The new Pfriem Family Brewers launched its beers in Portland last week with a bash and media sampling at Bazi Bierbrasserie with owner Josh Pfriem. The beers may be the most faithful re-creations of Belgian styles being brewed in the state. They bear the distinct touch of a brewmaster who has spent time both in Belgium studying brewing traditions and at Chuckanut Brewing learning refinement.
Last week I tried the first 5 beers from Pfriem--Wit, Belgian Strong Blonde, Belgian Strong Dark, Blonde IPA, and a regular IPA. As owner/brewer Josh Pfriem explained, these were all the very first batches from the new brewery, yet they all tasted pretty accomplished. The one thing they had in common? Clarity of vision, flavor, and color...
These beers have one thing in common that I found a little unusual--they were all filtered to great clarity (except for the Wit). This gave a great crisp malt flavor and dryness that accentuated the attenuation achieved from Pfriem's house yeast strain (a secret). The malt choices on each beer were also very simple, though the Blonde IPA was based on a Pilsner-only malt base to really let the hops shine. Even the more standard IPA had a very simple, clean malt profile, just as all of these beers do. They remind me a lot of more refined lagers in their malt character, not unlike the filtered and highly refined beers from Chuckanut Brewery, one of Josh's former employers. In beers like the Wit and the Strong Blonde, the fermentation and simple ingredients leave room for the subtle nuances to be coaxed out of the house yeast, leaving apple, pear, banana, and citrus flavors that are soft and inviting but not overwhelming. The beers are all pleasant and quite quaffable, but I was a bit perplexed by the filtration. While it's tasty, now I feel that maybe the beers would be better without all that filtration. I was very curious of the reason behind this, and the answer is yeast autolysis. Many homebrewers are familiar with this term, and Josh explains it more here:
"Yeast is a living organism and once it dies, goes through harsh conditions, or experiences autolysis it can give off harsh flavors. If you remove the yeast before bottling and then add fresh yeast back to the beer, you now have a environment where you are driving your yeast flavor from fresh yeast rather than relying on yeast that may have past its prime."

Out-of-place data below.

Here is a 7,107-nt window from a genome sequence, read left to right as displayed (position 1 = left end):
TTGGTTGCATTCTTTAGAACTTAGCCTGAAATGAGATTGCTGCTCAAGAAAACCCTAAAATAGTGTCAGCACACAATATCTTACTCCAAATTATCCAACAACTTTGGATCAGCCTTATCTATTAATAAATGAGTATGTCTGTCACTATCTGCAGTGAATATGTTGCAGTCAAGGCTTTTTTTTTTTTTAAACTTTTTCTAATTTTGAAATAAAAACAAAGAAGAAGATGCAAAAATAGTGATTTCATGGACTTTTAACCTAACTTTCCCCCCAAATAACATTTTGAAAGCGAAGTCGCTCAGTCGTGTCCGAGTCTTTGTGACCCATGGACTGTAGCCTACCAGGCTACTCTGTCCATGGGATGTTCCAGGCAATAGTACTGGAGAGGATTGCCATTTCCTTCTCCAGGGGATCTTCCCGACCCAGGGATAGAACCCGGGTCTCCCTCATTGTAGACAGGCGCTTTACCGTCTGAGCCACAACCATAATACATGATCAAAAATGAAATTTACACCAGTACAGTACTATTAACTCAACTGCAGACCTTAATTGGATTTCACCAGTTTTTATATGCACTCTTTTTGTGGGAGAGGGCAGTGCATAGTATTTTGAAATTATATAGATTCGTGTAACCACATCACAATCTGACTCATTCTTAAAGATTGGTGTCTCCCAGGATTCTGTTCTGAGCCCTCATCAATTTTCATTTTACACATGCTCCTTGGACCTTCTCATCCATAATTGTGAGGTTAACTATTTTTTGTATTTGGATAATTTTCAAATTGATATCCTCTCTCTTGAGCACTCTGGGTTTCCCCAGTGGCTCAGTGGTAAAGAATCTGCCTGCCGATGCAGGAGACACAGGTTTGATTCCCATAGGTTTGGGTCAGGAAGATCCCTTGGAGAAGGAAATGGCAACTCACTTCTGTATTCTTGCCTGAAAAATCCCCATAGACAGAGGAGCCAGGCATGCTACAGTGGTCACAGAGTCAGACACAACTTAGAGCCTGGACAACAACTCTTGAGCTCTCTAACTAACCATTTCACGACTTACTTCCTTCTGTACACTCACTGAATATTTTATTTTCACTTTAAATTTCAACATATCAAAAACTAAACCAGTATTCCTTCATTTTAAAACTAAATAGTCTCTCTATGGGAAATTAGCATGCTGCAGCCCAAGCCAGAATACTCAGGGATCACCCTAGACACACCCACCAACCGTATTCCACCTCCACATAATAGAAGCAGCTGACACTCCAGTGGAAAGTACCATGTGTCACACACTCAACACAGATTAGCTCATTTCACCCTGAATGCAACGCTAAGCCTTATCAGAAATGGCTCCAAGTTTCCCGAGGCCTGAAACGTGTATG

While autolysis is a problem, a lot of brewers find that removing the fermented beer from the settled yeast at the bottom of the tanks enough. Josh still believes in going that extra step. The question is whether the filtration removes other desired complexities and flavors in the beer. Filtration is the subject of some debate with many siding against filtering and others all for it, but that is for a whole nother post.
"I have found that you have a longer shelf life if you filter beer before bottle conditioning it. In my travels through Belgium I found that a good deal of the brewers I spoke with did similar techniques with there beer."
Further than just the freshness, the flavor of beers is affected, but each one differs in its approach, "In our Wit, I leave the yeast because I believe it enhances the flavor of a beer, it brings forth a spiciness from the yeast while tasting young and fresh. Our Belgian Strong Blonde on the other hand ages longer at colder temperatures and I find the old yeast covers up the subtle flavors". Both the Blonde IPA and regular IPA, while clean and crisp with nice flavors, were not the kind that will get the hop heads talking. again here you fine very clean and clear flavors with distinct bittering hop and flavoring hop. Hoppy beers can be especially hard to filter "our IPA style beers they are hop backed and dry hopped, they go through a light filtration to bring the hop flavor forward. In this situation I feel it creates a 'less is more'." The main reason many brewers filter their beer though is for appearance, a clean, clear crystal or amber color can be very pleasing to the eye, and Josh does not deny that is certainly a factor. Pfriem's glassware--and I mean plural--is beautiful and varies in sizes with great golden printed lettering.
As Bill noted on It's Pub Night, Josh stops short of calling these beers Abbey or Belgian. I followed up on this question and was not surprised it was because they are not truly from Belgium.
"We are inspired by the greatness and vastness of the Belgian brewing traditions, but are not trying to be a "Belgian" brewery. I have a friend who is a brewmaster in Belgium who made reference to being insulted by a US brewery that claims an association to Belgium in their name and didn't feel the beers were a good reflection of his country."
Outside of the 5 beer lineup currently being produced, there are plans for future 750ml caged and corked bottles that will be bottle-conditioned with fresh yeast after filtration. Down the line further, a barrel-aging program for wild yeast and sour beers, some of which will be filtered and then have wild yeast added at bottling, and others not filtered when called for. Sooner in the pipeline, we can look forward to a Belgian-style IPA and Belgian-style stouts, lagers, and saisons also have a bright future here.
Saturday, August 4th, Pfriem Family Brewery's tasting room officially opens to the public and you can find the brewery's beers on draft in Portland right now through Point Blank Distributing.